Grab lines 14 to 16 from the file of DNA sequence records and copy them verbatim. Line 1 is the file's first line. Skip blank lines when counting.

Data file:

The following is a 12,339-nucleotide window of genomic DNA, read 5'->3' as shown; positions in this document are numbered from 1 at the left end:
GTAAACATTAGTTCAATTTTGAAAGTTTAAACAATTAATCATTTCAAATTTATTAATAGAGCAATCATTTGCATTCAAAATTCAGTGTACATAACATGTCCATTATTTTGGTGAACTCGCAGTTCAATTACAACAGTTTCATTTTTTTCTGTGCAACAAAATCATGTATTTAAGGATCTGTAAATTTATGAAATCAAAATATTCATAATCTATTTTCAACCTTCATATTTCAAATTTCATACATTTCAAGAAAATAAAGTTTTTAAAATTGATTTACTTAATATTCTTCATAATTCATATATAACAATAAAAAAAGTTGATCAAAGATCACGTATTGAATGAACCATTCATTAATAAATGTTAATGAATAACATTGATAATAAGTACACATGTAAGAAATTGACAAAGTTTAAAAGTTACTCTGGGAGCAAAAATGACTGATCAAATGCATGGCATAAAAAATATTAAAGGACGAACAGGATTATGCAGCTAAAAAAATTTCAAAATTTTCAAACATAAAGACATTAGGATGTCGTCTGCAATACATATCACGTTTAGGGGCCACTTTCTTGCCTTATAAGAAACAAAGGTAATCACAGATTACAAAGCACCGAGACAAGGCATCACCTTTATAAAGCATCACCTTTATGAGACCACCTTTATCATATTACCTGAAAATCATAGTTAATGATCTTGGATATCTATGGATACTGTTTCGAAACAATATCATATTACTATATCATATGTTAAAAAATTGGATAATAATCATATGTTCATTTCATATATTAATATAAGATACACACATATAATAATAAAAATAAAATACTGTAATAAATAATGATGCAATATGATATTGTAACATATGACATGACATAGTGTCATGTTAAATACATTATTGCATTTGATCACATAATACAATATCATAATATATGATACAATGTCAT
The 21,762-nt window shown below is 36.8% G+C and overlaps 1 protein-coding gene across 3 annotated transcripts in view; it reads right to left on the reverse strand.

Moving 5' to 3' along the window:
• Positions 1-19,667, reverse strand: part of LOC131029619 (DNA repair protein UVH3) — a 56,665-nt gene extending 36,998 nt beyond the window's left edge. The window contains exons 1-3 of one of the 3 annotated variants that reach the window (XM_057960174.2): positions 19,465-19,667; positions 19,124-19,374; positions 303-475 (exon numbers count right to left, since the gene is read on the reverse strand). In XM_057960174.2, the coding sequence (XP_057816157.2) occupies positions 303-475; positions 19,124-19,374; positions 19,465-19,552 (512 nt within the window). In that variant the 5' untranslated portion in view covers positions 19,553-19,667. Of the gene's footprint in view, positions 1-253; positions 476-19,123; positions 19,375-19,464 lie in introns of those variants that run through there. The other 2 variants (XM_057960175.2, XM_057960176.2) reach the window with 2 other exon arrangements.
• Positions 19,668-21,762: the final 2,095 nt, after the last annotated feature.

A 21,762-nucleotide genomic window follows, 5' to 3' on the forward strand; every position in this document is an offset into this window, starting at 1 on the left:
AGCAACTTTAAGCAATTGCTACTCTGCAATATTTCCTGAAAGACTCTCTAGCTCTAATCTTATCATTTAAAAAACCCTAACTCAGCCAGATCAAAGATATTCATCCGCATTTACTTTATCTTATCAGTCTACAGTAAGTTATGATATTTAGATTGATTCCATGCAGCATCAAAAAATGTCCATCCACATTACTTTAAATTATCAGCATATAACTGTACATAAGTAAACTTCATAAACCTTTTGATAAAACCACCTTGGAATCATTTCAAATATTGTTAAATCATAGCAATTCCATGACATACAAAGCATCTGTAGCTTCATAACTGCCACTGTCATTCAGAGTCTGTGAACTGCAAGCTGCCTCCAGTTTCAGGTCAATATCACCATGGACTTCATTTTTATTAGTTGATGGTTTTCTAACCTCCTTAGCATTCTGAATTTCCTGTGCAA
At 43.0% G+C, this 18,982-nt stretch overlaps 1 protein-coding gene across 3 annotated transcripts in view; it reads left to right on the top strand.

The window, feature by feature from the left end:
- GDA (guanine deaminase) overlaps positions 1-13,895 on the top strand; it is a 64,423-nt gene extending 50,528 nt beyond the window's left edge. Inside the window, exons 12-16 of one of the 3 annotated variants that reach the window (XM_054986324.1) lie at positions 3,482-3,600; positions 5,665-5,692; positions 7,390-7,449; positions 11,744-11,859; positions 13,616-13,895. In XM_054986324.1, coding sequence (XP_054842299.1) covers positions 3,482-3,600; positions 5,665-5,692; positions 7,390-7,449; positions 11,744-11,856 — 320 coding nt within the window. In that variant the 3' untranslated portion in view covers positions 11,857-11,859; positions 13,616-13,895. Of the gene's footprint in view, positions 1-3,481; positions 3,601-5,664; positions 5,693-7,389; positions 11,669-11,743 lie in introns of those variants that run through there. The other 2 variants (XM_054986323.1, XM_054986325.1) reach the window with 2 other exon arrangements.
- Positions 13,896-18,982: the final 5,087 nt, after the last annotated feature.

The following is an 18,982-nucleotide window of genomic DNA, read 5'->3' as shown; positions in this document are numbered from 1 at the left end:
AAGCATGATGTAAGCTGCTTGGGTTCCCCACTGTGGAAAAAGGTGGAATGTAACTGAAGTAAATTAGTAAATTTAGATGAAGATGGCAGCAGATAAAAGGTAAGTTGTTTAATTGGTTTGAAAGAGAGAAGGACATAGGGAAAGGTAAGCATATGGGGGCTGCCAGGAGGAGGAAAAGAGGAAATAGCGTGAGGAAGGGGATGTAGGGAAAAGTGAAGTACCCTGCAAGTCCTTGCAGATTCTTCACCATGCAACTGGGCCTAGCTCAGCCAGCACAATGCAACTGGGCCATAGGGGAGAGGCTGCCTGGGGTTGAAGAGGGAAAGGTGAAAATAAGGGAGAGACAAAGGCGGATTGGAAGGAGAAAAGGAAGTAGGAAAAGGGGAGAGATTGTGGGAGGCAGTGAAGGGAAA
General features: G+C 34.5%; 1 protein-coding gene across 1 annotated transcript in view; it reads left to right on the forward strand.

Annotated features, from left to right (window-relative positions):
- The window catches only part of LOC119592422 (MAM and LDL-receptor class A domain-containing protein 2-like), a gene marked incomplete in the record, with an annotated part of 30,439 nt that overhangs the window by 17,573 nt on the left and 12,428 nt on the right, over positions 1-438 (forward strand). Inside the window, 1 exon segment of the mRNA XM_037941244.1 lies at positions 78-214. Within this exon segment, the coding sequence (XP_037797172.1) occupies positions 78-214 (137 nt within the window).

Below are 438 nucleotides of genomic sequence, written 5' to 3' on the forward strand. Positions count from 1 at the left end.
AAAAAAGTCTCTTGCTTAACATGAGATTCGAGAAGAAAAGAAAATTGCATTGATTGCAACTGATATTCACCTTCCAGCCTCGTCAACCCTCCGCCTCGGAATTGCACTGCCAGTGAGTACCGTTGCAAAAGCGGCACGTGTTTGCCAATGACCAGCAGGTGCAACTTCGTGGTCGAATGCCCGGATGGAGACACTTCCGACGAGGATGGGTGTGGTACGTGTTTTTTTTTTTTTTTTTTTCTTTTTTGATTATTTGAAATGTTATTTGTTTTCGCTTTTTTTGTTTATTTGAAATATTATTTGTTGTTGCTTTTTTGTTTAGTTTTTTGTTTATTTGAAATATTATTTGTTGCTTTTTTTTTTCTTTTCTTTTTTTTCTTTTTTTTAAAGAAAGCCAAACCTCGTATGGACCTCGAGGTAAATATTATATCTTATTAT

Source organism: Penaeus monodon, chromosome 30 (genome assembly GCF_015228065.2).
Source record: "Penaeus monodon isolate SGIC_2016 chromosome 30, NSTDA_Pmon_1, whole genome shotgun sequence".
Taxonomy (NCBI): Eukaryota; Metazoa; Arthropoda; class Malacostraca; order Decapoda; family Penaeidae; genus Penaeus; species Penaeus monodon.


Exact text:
AAGCATGATGTAAGCTGCTTGGGTTCCCCACTGTGGAAAAAGGTGGAATGTAACTGAAGTAAATTAGTAAATTTAGATGAAGATGGCAGCAGATAAAAGGTAAGTTGTTTAATTGGTTTGAAAGAGAGAAGGACATAGGGAAAGGTAAGCATATGGGGGCTGCCAGGAGGAGGAAAAGAGGAAATAGCGTGAGGAAGGGGATGTAGGGAAAAGTGAAGTACCCTGCAAGTCCTTGCAGATTCTTCACCATGCAACTGGGCCTAGCTCAGCCAGCACAATGCAACTGGGCCATAGGGGAGAGGCTGCCTGGGGTTGAAGAGGGAAAGGTGAAAATAAGGGAGAGACAAAGGCGGATTGGAAGGAGAAAAGGAAGTAGGAAAAGGGGAGAGATTGTGGGAGGCAGTGAAGGGAAA
General features: G+C 34.5%; 1 protein-coding gene across 1 annotated transcript in view; it reads left to right on the forward strand.

Annotated features, from left to right (window-relative positions):